If you grow soybeans, there is this program–not sure what else to call it–named the Soybean Checkoff. Basically, when you sell soybeans, you get docked a few cents per amount sold to advertise, etc. soybeans. I received my latest issue of the Lonestar Soybeans recently. For those of you reading from afar, Lonestar refers to Texas. It is the Lonestar state and our flag has one lone star on it. Back to soybeans. First, there is a report on soybean production issues. Research is to the point in terms of soybean physiology that they are about to zero in on optimal planting time, conditions, latitude, etc. Here in this part of Texas, generally no one grows soybeans. We grow irrigated corn and wheat, milo, sorghum, and crops that do not require as much water as soybeans.
EXPORTS AND ETHANOL
I grew up on a farm where we raised both soybeans and corn–I still do. We raised some wheat also; tried milo, but it was too wet in Missouri. Never thought a lot about where my soybeans went after I sold them so I learned something new today. Compared to all other crops, we export more soybeans than anything else–to the tune of 20 billion dollars a year. We also export a lot of wheat–about the same as soybeans, but soybeans trump wheat if you include soybean meal and oil. Meanwhile corn exports have dropped steadily since 2007 or so. Why? Ethanol.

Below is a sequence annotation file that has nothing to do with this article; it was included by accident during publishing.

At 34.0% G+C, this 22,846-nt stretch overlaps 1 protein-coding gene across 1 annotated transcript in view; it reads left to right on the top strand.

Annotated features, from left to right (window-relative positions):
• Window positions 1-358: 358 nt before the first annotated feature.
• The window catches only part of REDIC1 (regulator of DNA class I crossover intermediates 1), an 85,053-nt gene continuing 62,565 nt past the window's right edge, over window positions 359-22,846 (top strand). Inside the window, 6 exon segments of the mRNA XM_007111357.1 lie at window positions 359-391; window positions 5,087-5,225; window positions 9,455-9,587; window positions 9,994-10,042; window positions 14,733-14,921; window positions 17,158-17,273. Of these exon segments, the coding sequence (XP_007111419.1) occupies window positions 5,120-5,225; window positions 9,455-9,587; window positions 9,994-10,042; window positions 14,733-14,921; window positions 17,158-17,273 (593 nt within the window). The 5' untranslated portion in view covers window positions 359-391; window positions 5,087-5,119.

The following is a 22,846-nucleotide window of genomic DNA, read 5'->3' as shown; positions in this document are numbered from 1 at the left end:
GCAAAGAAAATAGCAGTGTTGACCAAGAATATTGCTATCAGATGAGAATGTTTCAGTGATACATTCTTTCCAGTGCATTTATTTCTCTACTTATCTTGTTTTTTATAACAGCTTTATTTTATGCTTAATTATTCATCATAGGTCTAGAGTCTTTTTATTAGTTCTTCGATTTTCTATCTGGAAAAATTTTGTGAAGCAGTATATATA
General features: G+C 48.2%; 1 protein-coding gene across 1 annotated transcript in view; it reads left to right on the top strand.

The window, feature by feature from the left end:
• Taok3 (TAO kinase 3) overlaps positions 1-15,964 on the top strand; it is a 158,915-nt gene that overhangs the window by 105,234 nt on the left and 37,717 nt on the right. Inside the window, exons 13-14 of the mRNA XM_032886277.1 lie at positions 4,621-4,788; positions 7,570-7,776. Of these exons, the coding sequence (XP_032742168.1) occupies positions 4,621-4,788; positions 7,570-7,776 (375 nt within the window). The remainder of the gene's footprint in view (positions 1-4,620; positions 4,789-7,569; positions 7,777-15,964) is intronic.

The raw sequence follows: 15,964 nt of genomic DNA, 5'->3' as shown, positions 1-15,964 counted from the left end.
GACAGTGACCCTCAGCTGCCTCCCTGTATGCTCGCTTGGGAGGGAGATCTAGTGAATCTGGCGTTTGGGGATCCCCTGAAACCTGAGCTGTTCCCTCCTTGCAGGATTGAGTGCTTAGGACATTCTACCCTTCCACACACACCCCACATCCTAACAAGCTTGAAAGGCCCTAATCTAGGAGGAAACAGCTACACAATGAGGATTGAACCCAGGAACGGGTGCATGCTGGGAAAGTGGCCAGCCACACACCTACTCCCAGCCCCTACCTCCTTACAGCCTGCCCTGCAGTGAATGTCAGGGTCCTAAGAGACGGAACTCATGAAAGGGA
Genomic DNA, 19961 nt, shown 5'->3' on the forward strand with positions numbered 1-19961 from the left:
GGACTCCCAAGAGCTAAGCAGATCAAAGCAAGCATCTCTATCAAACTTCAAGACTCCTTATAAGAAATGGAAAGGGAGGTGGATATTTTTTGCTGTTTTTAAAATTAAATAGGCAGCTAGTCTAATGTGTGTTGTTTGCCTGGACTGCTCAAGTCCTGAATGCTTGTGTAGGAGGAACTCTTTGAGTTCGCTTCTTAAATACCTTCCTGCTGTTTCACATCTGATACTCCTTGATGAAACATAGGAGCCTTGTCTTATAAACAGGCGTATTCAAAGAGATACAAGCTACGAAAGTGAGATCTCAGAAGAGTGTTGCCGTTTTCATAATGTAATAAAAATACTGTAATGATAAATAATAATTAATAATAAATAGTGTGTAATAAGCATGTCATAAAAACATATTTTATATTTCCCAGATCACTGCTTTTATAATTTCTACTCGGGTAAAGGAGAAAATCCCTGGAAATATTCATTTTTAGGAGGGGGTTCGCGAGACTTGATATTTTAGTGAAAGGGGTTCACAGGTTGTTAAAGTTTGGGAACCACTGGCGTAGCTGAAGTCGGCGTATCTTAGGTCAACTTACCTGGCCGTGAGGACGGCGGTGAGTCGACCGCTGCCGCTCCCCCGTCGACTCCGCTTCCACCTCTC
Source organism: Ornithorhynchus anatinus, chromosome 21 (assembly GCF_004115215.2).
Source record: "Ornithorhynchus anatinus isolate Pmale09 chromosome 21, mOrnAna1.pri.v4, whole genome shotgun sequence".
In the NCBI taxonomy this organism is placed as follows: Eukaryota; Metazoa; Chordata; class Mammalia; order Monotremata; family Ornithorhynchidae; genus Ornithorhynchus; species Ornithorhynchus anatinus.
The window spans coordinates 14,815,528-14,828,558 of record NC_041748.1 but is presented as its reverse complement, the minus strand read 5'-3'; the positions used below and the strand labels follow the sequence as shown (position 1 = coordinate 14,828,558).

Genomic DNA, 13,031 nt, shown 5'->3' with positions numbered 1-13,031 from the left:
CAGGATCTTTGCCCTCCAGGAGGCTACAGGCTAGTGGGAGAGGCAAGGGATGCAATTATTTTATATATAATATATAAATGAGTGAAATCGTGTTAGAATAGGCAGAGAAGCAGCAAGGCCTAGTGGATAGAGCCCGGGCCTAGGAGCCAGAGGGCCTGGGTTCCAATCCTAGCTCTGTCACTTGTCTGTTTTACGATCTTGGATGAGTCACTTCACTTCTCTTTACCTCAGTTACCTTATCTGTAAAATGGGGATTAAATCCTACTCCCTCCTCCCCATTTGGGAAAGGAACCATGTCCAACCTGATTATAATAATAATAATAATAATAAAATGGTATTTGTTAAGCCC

This report does not tell the reader some other notable facts. While almost all corn grown commercially in the United States is GMO, such is not the case for soybeans. The big market for soybeans is Asia and at least China will pay more for non-GMO soybeans. 60 per cent of all soybean exports go to China. For those of you out there who are adamant about GMO, perhaps the solution is demand for non-GMO. Currently, the only way I know to get non-GMO corn is to find a company that sells heirloom seeds and plant and harvest the corn yourself or find a small farmer who does this.